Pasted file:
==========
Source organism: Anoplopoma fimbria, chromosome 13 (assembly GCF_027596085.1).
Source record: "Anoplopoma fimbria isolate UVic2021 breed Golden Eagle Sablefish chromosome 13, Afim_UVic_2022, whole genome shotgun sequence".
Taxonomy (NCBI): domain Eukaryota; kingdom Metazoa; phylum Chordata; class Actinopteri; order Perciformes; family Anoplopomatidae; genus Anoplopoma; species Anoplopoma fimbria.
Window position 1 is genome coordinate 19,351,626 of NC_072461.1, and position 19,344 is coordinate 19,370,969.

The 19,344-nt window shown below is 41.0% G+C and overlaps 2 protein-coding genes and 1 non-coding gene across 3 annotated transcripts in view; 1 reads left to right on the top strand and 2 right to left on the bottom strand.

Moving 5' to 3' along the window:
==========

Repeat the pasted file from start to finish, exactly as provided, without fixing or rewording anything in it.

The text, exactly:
Source organism: Anoplopoma fimbria, chromosome 13 (assembly GCF_027596085.1).
Source record: "Anoplopoma fimbria isolate UVic2021 breed Golden Eagle Sablefish chromosome 13, Afim_UVic_2022, whole genome shotgun sequence".
Taxonomy (NCBI): domain Eukaryota; kingdom Metazoa; phylum Chordata; class Actinopteri; order Perciformes; family Anoplopomatidae; genus Anoplopoma; species Anoplopoma fimbria.
Window position 1 is genome coordinate 19,351,626 of NC_072461.1, and position 19,344 is coordinate 19,370,969.

The 19,344-nt window shown below is 41.0% G+C and overlaps 2 protein-coding genes and 1 non-coding gene across 3 annotated transcripts in view; 1 reads left to right on the top strand and 2 right to left on the bottom strand.

Moving 5' to 3' along the window: